Josh Teifel of Martinez stopped by Berkshire Books on Wednesday, March 4, to buy two used videos. "It's been a while since I've sold a VHS tape," owner Lynn Kuehl said. (Photo by Sam Richards/Bay City News Foundation)

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Lynn Kuehl’s Berkshire Books store on Clayton Road has always been essentially a one-man operation. And if not for the assemblage of some two dozen volunteers who helped keep the store open in late November and most of December, it would have been a literal no-man’s land.

Kuehl, who has owned the small shop for 15 years, had an aneurysm in his right knee in early November, and lost the leg to amputation. He’s back now, and soon expects to be fitted with a prosthetic leg.

He’s in the shop “almost every day” now, he said. “The shop’s better organized now than it’s been for quite some time.”

For that, Kuehl credits the people who kept the store open for him.

“I couldn’t have done all this by myself,” he said. “At some point I’ll have to show my gratitude in some tangible way.”

When he found out about Kuehl’s medical issues, Joel Harris — a regular at Berkshire Books and a onetime bookshop owner himself — talked with Kuehl about how to keep the store open.

Harris, an Antioch-based attorney, then started contacting his own former employees, other people passionate about books, and friends and family members. Some had worked in bookstores before, including for Harris; others had never worked in a store at all. Some filled one shift, some several.

The result was that instead of Berkshire being closed for the six weeks before Christmas, the store was closed only for two weeks in November.

Harris said he isn’t directly involved with Berkshire Books at the moment; he got sick himself in December and was down for seven weeks, he said. But he and his various volunteers enjoyed the experience; some, he said, are still helping out.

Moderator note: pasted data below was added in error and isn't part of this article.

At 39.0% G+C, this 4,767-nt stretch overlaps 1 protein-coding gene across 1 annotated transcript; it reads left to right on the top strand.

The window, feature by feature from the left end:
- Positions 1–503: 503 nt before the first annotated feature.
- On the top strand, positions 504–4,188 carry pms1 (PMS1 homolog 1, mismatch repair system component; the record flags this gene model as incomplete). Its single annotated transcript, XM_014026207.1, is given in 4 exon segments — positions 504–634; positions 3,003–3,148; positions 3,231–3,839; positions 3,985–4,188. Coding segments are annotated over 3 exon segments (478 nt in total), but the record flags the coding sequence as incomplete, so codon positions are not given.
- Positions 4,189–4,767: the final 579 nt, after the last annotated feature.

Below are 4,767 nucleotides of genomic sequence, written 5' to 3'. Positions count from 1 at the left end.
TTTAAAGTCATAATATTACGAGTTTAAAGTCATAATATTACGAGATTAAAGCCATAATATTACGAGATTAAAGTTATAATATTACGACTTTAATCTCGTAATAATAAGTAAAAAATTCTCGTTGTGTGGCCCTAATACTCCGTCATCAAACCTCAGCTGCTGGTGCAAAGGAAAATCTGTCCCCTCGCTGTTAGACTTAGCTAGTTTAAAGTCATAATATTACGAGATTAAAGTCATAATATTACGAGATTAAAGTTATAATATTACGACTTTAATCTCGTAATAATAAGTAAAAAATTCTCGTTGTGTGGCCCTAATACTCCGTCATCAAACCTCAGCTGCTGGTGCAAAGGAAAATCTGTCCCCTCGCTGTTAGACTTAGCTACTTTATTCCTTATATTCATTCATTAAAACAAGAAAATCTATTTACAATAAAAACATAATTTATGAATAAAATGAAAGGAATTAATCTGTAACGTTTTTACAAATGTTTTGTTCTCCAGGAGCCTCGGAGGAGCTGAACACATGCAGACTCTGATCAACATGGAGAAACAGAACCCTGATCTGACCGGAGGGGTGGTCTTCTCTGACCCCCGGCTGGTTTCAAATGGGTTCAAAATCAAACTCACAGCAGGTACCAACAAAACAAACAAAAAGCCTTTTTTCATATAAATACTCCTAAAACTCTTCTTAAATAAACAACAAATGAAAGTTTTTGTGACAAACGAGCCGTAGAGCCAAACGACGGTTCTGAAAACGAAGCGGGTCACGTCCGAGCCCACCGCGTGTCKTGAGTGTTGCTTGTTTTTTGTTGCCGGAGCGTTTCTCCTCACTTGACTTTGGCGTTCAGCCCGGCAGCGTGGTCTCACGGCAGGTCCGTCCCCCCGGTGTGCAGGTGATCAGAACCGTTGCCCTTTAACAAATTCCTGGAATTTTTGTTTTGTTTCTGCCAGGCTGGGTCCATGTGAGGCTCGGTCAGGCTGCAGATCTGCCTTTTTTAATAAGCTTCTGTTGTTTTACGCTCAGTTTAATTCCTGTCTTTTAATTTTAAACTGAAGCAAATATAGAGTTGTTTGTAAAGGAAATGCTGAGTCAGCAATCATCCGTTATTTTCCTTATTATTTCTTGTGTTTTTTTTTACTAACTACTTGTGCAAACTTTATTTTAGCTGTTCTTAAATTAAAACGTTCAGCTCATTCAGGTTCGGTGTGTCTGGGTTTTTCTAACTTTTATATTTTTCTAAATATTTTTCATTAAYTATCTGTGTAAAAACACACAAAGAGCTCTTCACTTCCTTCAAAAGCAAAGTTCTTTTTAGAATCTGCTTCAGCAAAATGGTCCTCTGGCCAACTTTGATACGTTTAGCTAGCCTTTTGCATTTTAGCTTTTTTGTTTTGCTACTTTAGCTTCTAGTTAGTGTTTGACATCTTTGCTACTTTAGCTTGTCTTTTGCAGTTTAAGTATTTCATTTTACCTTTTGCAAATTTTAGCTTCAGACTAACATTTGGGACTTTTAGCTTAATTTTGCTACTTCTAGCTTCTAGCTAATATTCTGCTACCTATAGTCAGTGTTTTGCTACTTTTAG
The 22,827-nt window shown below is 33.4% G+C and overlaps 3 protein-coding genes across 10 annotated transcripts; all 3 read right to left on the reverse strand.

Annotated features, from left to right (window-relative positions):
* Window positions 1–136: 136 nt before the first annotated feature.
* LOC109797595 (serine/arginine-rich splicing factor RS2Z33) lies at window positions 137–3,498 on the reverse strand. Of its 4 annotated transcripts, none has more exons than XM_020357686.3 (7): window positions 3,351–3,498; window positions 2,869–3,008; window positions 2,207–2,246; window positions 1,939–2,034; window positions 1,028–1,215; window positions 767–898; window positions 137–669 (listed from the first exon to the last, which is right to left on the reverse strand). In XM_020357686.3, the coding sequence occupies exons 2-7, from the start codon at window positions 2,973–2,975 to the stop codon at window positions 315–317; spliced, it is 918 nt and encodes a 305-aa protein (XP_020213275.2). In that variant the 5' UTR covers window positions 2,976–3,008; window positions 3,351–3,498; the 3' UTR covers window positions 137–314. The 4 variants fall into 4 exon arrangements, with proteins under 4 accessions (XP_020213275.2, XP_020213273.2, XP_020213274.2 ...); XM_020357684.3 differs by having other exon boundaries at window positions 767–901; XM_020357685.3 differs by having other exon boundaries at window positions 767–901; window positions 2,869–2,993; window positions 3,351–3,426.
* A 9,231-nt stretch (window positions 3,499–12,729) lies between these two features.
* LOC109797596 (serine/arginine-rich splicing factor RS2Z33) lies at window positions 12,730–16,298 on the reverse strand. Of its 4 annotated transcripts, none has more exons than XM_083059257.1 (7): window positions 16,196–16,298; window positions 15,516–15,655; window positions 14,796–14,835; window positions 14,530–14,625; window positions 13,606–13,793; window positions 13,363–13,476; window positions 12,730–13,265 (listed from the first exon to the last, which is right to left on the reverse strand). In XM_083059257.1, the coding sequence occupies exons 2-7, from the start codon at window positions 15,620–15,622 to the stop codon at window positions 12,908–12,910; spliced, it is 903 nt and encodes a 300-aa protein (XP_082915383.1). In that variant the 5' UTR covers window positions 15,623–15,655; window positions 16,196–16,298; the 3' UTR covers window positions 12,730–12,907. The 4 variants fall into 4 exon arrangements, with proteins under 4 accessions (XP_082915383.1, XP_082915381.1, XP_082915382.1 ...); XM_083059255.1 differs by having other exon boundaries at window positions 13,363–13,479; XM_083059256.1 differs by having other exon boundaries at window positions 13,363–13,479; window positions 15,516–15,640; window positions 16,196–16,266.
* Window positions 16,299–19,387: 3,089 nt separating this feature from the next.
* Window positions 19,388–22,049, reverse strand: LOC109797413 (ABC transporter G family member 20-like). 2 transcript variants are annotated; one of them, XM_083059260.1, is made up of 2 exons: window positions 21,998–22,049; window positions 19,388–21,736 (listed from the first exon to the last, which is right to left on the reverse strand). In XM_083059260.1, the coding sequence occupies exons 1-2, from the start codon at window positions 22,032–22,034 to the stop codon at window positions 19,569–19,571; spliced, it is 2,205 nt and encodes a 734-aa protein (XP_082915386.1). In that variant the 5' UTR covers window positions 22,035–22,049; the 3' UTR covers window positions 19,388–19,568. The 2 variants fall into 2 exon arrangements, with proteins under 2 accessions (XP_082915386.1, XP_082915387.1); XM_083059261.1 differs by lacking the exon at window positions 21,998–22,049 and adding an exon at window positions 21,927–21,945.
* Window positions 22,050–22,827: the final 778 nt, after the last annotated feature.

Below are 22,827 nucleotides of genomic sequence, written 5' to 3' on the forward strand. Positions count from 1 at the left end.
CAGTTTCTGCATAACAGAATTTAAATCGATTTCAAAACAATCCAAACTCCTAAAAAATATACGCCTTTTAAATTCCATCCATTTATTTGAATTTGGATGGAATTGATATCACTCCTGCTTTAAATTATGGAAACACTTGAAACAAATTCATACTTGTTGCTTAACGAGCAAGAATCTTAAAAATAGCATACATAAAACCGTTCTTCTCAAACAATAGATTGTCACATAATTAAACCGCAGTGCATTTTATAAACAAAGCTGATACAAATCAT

“I still am getting great feedback about the whole project,” Harris said this month. “I was in the store recently and very pleased to see that everything we implemented is being carried forward by Lynn, who was looking very hale.”

Kuehl said he also got help from the folks at Swan’s Fine Books in Walnut Creek, who during a current store move gave him some shelving and an LED-lighted “Books” sign gracing the front window.

He acknowledges the publicity his store received when the volunteers helped keep it open resulted in a slight business bump, including from customers who had not heard of the store before that.

Concord has become a virtual bookstore “Mecca” in central Contra Costa, Kuehl said, with Berkshire recently rejoined by two old names — Barnes and Noble, which closed in Pleasant Hill in 2014 and reopened in The Veranda shopping center in 2019, and Half Price Books, which closed in downtown Concord early 2019 but reopened at the Willows shopping center in November.

Kuehl said he wants to continue to be part of the local books scene as long as he can. That new leg, complete with a computer chip-equipped “smart knee,” should help. But with that will come a round of intense therapy, he said.

He knows that, at 65, he can’t go indefinitely. But he’ll try.

“I don’t know what I would do with myself if I wasn’t doing this,” Kuehl said. “This is what I do.”